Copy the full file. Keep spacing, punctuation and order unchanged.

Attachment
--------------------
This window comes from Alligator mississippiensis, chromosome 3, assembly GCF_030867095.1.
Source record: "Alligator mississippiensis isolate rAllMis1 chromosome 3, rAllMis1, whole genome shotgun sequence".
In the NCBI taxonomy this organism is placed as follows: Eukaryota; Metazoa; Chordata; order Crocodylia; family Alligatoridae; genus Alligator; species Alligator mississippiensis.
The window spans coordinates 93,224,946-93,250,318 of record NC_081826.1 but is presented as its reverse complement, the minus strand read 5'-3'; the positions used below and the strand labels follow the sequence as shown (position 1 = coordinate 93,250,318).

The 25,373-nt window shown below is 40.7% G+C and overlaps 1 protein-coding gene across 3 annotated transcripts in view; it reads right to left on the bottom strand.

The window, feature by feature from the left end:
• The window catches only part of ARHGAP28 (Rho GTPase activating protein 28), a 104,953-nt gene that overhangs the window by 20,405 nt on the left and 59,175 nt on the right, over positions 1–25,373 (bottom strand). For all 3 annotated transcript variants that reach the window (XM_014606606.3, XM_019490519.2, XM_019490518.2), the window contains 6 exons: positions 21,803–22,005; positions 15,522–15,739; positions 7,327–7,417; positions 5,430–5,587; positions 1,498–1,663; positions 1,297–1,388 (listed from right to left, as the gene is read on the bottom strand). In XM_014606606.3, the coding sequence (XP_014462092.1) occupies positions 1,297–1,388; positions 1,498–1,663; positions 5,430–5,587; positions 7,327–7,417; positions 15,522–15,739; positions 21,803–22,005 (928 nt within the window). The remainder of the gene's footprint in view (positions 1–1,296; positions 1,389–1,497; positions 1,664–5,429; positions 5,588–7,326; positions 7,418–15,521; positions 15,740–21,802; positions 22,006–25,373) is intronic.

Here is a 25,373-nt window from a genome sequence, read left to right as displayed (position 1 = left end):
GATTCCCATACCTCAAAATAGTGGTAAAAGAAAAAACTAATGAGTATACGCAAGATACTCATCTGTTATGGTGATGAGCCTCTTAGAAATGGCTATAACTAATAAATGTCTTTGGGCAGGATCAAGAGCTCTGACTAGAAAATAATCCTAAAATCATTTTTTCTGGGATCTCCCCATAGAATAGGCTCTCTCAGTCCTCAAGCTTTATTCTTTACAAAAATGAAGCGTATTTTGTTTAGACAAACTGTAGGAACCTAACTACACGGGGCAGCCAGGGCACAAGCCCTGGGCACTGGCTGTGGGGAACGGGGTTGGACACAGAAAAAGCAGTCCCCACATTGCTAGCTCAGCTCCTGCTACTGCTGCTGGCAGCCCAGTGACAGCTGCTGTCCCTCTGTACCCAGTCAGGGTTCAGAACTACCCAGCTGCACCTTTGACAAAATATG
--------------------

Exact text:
This window comes from Alligator mississippiensis, chromosome 3, assembly GCF_030867095.1.
Source record: "Alligator mississippiensis isolate rAllMis1 chromosome 3, rAllMis1, whole genome shotgun sequence".
In the NCBI taxonomy this organism is placed as follows: Eukaryota; Metazoa; Chordata; order Crocodylia; family Alligatoridae; genus Alligator; species Alligator mississippiensis.
The window spans coordinates 93,224,946-93,250,318 of record NC_081826.1 but is presented as its reverse complement, the minus strand read 5'-3'; the positions used below and the strand labels follow the sequence as shown (position 1 = coordinate 93,250,318).

The 25,373-nt window shown below is 40.7% G+C and overlaps 1 protein-coding gene across 3 annotated transcripts in view; it reads right to left on the bottom strand.

The window, feature by feature from the left end:
• The window catches only part of ARHGAP28 (Rho GTPase activating protein 28), a 104,953-nt gene that overhangs the window by 20,405 nt on the left and 59,175 nt on the right, over positions 1–25,373 (bottom strand). For all 3 annotated transcript variants that reach the window (XM_014606606.3, XM_019490519.2, XM_019490518.2), the window contains 6 exons: positions 21,803–22,005; positions 15,522–15,739; positions 7,327–7,417; positions 5,430–5,587; positions 1,498–1,663; positions 1,297–1,388 (listed from right to left, as the gene is read on the bottom strand). In XM_014606606.3, the coding sequence (XP_014462092.1) occupies positions 1,297–1,388; positions 1,498–1,663; positions 5,430–5,587; positions 7,327–7,417; positions 15,522–15,739; positions 21,803–22,005 (928 nt within the window). The remainder of the gene's footprint in view (positions 1–1,296; positions 1,389–1,497; positions 1,664–5,429; positions 5,588–7,326; positions 7,418–15,521; positions 15,740–21,802; positions 22,006–25,373) is intronic.

Here is a 25,373-nt window from a genome sequence, read left to right as displayed (position 1 = left end):
GATTCCCATACCTCAAAATAGTGGTAAAAGAAAAAACTAATGAGTATACGCAAGATACTCATCTGTTATGGTGATGAGCCTCTTAGAAATGGCTATAACTAATAAATGTCTTTGGGCAGGATCAAGAGCTCTGACTAGAAAATAATCCTAAAATCATTTTTTCTGGGATCTCCCCATAGAATAGGCTCTCTCAGTCCTCAAGCTTTATTCTTTACAAAAATGAAGCGTATTTTGTTTAGACAAACTGTAGGAACCTAACTACACGGGGCAGCCAGGGCACAAGCCCTGGGCACTGGCTGTGGGGAACGGGGTTGGACACAGAAAAAGCAGTCCCCACATTGCTAGCTCAGCTCCTGCTACTGCTGCTGGCAGCCCAGTGACAGCTGCTGTCCCTCTGTACCCAGTCAGGGTTCAGAACTACCCAGCTGCACCTTTGACAAAATATG